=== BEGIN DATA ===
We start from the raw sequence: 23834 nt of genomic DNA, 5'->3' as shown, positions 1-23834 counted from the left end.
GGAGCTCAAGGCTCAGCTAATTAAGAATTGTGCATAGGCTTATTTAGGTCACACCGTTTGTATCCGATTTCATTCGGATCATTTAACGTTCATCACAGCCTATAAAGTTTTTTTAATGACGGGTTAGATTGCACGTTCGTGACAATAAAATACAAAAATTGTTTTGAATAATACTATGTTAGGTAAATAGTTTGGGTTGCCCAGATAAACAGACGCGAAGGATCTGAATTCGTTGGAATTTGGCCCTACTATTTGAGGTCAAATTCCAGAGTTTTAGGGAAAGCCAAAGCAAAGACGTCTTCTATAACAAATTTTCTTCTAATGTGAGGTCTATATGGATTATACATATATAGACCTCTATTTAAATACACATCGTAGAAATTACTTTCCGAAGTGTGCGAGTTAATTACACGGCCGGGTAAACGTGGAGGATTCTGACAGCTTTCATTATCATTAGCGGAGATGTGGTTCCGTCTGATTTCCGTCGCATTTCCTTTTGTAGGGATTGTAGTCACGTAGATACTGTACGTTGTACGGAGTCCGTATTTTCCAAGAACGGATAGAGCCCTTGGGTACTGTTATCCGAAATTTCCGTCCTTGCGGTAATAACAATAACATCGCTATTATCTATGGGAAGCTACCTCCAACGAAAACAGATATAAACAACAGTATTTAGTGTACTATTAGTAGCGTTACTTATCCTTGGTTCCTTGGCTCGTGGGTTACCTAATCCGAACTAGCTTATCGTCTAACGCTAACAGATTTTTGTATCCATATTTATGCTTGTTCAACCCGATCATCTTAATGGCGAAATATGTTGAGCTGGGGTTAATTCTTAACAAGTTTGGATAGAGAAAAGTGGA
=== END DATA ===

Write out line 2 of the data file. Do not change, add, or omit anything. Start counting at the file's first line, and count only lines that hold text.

GGAGCTCAAGGCTCAGCTAATTAAGAATTGTGCATAGGCTTATTTAGGTCACACCGTTTGTATCCGATTTCATTCGGATCATTTAACGTTCATCACAGCCTATAAAGTTTTTTTAATGACGGGTTAGATTGCACGTTCGTGACAATAAAATACAAAAATTGTTTTGAATAATACTATGTTAGGTAAATAGTTTGGGTTGCCCAGATAAACAGACGCGAAGGATCTGAATTCGTTGGAATTTGGCCCTACTATTTGAGGTCAAATTCCAGAGTTTTAGGGAAAGCCAAAGCAAAGACGTCTTCTATAACAAATTTTCTTCTAATGTGAGGTCTATATGGATTATACATATATAGACCTCTATTTAAATACACATCGTAGAAATTACTTTCCGAAGTGTGCGAGTTAATTACACGGCCGGGTAAACGTGGAGGATTCTGACAGCTTTCATTATCATTAGCGGAGATGTGGTTCCGTCTGATTTCCGTCGCATTTCCTTTTGTAGGGATTGTAGTCACGTAGATACTGTACGTTGTACGGAGTCCGTATTTTCCAAGAACGGATAGAGCCCTTGGGTACTGTTATCCGAAATTTCCGTCCTTGCGGTAATAACAATAACATCGCTATTATCTATGGGAAGCTACCTCCAACGAAAACAGATATAAACAACAGTATTTAGTGTACTATTAGTAGCGTTACTTATCCTTGGTTCCTTGGCTCGTGGGTTACCTAATCCGAACTAGCTTATCGTCTAACGCTAACAGATTTTTGTATCCATATTTATGCTTGTTCAACCCGATCATCTTAATGGCGAAATATGTTGAGCTGGGGTTAATTCTTAACAAGTTTGGATAGAGAAAAGTGGA